THE CHIEF EXECUTIVE and a former director of the tax specialist arm of financial group Montpelier have been cleared of cheating the public revenue of £1m, after HM Revenue and Customs (HMRC) dropped the case against them.
Watkin Gittins, chief executive of Montpelier Tax Consultants, and Martin Calcutt, a former director at the firm, had been charged with the offence in respect of a £1m charity relief tax scheme.
However as the trial was reaching the end of its second week at Liverpool Crown Court, the prosecution asked the judge to direct the jury to acquit both men after deciding to offer no further evidence against them, reported sister publication Professional Adviser.
A formal verdict of not guilty was entered by the jury and the case came to an end.
The criminal investigation into the tax side of the business started in 2007 and involved high profile raids at Gittins’ offices in the Isle of Man and in London in September 2010.
This had the immediate effect of shutting down Montpelier Tax Consultants, and, according to lawyers for Gittins, hit the reputation and business of Montpelier Chartered Accountants, a top 50 UK firm.
Four different tax avoidance plans developed by Montpelier were investigated by HMRC, though charges were brought only in respect of one.
This plan involved taxpayers making gifts of gilts to a charity with an option to a trust to buy those gilts for a nominal sum, achieving a tax saving for the taxpayer and producing a fee for the charity.
The plan was closed down by HMRC in July 2004, by which point a number of tax payers had taken advantage of it.
Mark Spragg of Keystone Law who acts on behalf of Gittins said this saved the charity in question “from complete financial failure”.
“HMRC tried to argue that in relation to two only, out of a large number of taxpayers using the plan, Mr Gittins knew that the claim to tax relief was fraudulent, even though he had no part in the drafting or submission of the individual’s tax returns,” said Spragg.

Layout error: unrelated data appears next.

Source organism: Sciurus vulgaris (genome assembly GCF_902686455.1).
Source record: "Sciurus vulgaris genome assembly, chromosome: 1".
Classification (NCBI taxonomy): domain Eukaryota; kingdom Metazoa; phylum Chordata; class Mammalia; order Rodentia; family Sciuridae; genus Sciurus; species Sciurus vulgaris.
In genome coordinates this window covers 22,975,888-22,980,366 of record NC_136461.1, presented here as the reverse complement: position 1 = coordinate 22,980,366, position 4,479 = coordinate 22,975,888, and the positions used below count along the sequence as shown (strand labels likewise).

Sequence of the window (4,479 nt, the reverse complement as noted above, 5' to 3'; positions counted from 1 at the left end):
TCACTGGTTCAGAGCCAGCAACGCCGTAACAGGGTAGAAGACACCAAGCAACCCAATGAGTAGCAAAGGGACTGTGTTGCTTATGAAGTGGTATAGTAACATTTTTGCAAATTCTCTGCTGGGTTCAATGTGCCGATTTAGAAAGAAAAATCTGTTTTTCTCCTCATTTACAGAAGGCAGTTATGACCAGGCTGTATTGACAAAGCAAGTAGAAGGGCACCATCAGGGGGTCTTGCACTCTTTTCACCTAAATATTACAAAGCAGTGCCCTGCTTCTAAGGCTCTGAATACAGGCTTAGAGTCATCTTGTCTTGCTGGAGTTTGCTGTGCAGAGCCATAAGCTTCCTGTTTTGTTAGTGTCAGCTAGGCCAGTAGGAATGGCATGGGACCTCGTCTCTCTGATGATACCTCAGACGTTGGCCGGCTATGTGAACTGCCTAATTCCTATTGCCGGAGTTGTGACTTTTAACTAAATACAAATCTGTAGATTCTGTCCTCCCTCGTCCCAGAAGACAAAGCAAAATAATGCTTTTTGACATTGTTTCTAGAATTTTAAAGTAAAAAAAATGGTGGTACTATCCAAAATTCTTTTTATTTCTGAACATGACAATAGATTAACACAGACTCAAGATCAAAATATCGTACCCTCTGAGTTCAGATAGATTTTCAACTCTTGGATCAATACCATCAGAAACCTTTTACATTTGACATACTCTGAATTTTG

He added: “The jury’s verdict came after the evidence demonstrated that the taxpayers’ returns were, in fact, accurate – which was precisely the position as Mr Gittins had always understood it.”
Spragg said the decision by HMRC and the Crown Prosecution Services (CPS) to drop the case was an “humiliating climb-down”, which ends a “long running, and ultimately futile investigation”.
“The only consequence has been the closure of a legitimate tax planning business and the loss of the jobs of the ordinary individuals employed by it,” he said.
Gittins will now consider with his legal team what options are open to him to obtain recourse, Spragg said.
Montpelier is currently ranked 62 in Accountancy Age’s Top 50+50 league table of firms, with £9.63m in fee income.
The Montpelier Group of companies included an independent financial advice and investment arm, as well as a tax planning business, Chartered accountancy, a mortgage division and pension trustee services.
Montpelier’s advice and investment businesses are no longer authorised.
The Financial Conduct Authority (FCA) banned Kevin Wells, the managing director of Montpelier Pension Administration Services, last April.
The censure was for allowing a high proportion of non-standard investments into the SIPPs it managed, without the necessary controls or capital resource, exposing customers and the company itself to a significant level of risk.
Curtis Banks bought the SIPP business in 2011.
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